Snow days

 

British people, never fail to amuse me, but it’s when it snows, that they annoy me the most.

A lof of us, wait all winter, longing for snow. We look out the window expectantly every morning and feel disappointed when it’s just dismal rain. Those of us with young children in particular, want to be getting out the sleds and pushing our children down hills (in the best possible way) and building snow men and snow angels. We want to see that look of pure delight on their faces when they draw back the curtains and see everything covered in fluffy white snow.

And then the snow actually comes…

The first few hours are a relentless Facebook timeline full of snowy statuses, and Instagram explodes with photos of snowcapped landscapes and peoples back gardens.

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Then…

Britain goes into meltdown. People panic about school closures, how their car will cope with the drive to work. People panic buy groceries and petrol. People whinge about how they just want the snow to melt… all for a quarter of an inch of snow… if that! The whole country turn into moaning, groaning whingers because what they wanted for so long is finally here, and it might possibly cause them an inconvenience (if they cause enough fuss).

Now obviously, if you’ve got a foot of snow or there’s black ice underneath, that’s a different story. And when the weather is this cold, we all need to look out for the elderly and the vulnerable, but I’m talking about today. Today, where I live, there was 1mm of snow overnight. 1mm. No joke. Barely enough to make a snowball. Not enough to cause any slush or ice on the roads. The roads are still black, the grass is still green. But everyone is whinging and panicking already.

THIS… is what todays snow looked like (other photos are from last year, when we had a decent amount)…

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snow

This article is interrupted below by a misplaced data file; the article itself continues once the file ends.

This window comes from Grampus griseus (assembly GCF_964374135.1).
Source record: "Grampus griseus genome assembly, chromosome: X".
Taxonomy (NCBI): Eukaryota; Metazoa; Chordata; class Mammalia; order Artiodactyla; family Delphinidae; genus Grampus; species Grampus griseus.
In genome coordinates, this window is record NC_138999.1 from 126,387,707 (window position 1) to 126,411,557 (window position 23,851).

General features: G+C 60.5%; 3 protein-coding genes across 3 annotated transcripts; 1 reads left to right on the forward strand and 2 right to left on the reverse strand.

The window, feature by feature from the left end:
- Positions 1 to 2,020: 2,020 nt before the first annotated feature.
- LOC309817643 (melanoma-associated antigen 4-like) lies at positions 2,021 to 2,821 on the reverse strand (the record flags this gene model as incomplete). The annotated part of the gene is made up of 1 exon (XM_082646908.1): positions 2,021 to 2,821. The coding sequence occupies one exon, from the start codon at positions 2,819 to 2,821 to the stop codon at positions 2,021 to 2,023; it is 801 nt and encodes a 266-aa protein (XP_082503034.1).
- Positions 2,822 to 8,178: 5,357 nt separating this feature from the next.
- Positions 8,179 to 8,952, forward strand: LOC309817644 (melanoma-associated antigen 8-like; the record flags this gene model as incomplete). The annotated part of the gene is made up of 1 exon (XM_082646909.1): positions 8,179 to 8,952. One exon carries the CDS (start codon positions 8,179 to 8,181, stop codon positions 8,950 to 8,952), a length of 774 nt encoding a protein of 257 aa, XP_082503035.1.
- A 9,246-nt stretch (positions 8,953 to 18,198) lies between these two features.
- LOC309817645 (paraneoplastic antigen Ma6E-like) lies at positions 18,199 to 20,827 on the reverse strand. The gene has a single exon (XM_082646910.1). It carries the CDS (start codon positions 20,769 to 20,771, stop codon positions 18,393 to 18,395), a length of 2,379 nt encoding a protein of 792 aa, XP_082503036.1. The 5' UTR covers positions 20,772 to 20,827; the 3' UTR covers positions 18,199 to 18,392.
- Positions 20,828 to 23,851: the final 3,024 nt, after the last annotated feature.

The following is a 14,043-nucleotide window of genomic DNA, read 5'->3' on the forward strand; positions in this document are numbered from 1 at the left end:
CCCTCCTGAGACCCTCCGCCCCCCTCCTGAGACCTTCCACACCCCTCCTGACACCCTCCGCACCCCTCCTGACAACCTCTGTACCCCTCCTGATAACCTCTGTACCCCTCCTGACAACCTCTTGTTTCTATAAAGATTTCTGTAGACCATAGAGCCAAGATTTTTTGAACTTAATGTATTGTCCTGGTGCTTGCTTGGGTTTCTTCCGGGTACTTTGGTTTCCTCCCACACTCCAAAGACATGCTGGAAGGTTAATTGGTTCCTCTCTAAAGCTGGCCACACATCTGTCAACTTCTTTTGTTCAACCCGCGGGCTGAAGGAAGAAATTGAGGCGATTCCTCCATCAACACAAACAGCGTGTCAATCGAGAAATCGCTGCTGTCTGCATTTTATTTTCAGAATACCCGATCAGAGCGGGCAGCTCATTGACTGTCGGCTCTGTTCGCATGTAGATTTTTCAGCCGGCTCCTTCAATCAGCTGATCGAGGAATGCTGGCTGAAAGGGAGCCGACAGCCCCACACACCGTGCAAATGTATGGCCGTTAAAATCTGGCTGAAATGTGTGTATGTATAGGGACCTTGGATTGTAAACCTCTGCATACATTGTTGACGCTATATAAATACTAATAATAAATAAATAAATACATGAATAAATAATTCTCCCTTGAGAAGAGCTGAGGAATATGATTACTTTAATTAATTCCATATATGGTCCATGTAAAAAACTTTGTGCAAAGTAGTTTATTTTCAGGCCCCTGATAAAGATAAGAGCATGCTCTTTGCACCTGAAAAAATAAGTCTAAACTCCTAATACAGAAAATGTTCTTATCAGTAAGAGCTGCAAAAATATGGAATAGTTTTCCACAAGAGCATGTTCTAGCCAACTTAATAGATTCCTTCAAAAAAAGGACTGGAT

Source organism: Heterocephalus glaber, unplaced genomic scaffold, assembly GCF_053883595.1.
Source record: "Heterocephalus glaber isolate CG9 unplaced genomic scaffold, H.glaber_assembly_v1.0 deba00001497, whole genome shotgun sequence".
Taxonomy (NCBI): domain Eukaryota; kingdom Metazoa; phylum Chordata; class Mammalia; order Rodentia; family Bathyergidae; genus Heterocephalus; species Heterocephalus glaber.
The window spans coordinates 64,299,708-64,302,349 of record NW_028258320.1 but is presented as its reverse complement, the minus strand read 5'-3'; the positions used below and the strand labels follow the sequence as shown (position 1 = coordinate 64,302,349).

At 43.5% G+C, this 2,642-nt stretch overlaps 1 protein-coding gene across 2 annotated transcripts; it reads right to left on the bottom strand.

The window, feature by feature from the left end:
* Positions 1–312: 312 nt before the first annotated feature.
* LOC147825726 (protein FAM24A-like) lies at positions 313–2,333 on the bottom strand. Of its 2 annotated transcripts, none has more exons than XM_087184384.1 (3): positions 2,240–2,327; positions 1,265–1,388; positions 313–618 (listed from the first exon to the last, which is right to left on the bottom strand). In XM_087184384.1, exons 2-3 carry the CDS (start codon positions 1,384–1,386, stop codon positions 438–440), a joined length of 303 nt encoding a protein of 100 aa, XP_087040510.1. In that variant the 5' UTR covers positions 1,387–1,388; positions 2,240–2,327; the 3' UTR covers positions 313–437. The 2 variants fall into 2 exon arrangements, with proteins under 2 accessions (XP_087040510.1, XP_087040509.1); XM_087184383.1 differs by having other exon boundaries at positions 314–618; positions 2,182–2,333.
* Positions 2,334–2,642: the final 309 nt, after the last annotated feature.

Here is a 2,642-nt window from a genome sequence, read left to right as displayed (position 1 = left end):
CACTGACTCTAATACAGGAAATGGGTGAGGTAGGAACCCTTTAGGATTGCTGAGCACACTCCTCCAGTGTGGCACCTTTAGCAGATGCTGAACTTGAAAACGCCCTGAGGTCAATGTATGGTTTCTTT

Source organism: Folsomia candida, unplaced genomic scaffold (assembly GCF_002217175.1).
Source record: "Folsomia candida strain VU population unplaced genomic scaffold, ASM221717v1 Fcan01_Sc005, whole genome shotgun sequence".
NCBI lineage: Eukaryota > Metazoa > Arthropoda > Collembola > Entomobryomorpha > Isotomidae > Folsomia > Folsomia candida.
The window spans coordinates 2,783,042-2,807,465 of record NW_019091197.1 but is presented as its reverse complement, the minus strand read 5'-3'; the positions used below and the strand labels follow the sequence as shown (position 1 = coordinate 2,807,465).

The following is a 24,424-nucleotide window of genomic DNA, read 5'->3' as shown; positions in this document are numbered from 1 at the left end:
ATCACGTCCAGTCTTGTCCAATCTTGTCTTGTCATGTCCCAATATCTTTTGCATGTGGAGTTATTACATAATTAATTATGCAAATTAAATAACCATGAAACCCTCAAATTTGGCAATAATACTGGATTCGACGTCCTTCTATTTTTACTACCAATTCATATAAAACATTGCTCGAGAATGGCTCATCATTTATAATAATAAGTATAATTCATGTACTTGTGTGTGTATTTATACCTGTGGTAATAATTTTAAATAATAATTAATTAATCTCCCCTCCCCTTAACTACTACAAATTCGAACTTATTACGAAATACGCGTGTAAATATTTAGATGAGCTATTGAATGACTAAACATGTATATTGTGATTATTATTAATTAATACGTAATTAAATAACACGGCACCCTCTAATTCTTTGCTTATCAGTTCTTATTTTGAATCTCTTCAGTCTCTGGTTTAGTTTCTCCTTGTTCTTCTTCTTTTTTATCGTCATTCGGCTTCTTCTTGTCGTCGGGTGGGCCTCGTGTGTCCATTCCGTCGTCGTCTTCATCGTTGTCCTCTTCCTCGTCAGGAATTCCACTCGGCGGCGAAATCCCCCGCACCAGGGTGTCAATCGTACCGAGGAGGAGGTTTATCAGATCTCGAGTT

HOW ON EARTH do they think people in snowy countries survive? I’m not going to embarrass myself with my poor knowledge of geography by naming any specific countries, but there are countries who have several inches of snow, every day. Do they skip work and shut all their schools? No. They whack chains on their tyres and get on with their lives. Why does Britain stop, every time we have snow?

And why do so many people, wish for snow, upload hundreds of pictures of the snow, and then moan about how fed up they are of it? Britain, where has your sense of fun gone? Put on some gloves, roll a snow ball and learn to smile!

Snow days(2)

PS. Weatherman… I’d like a few more inches please… maybe a foot???

  1. Mirka Moore @Fitness4Mamas says:

    This has made me laugh. I come from the part of the Czech Republic, where we have snow from early November till late March. I grew up loving snow, and the winter is very different thanks to snow. But we are ready ti live so many months in snow. I have to say, I hate when it starts snowing here in the Uk as Brits are not ready, and exactly for the reason you have mentioned. I have never heard of closing a school down int he CR due to snow, but here every winter Isabelle is off school due to a closure. Also driving in snow here is very dangerous. We have special winter tyres, which I think you can buy in the UK too, but nobody does for just s few days in a year. Lovely photos by the way. We spend every February half-term skiing in the CR, and my daughters love snow.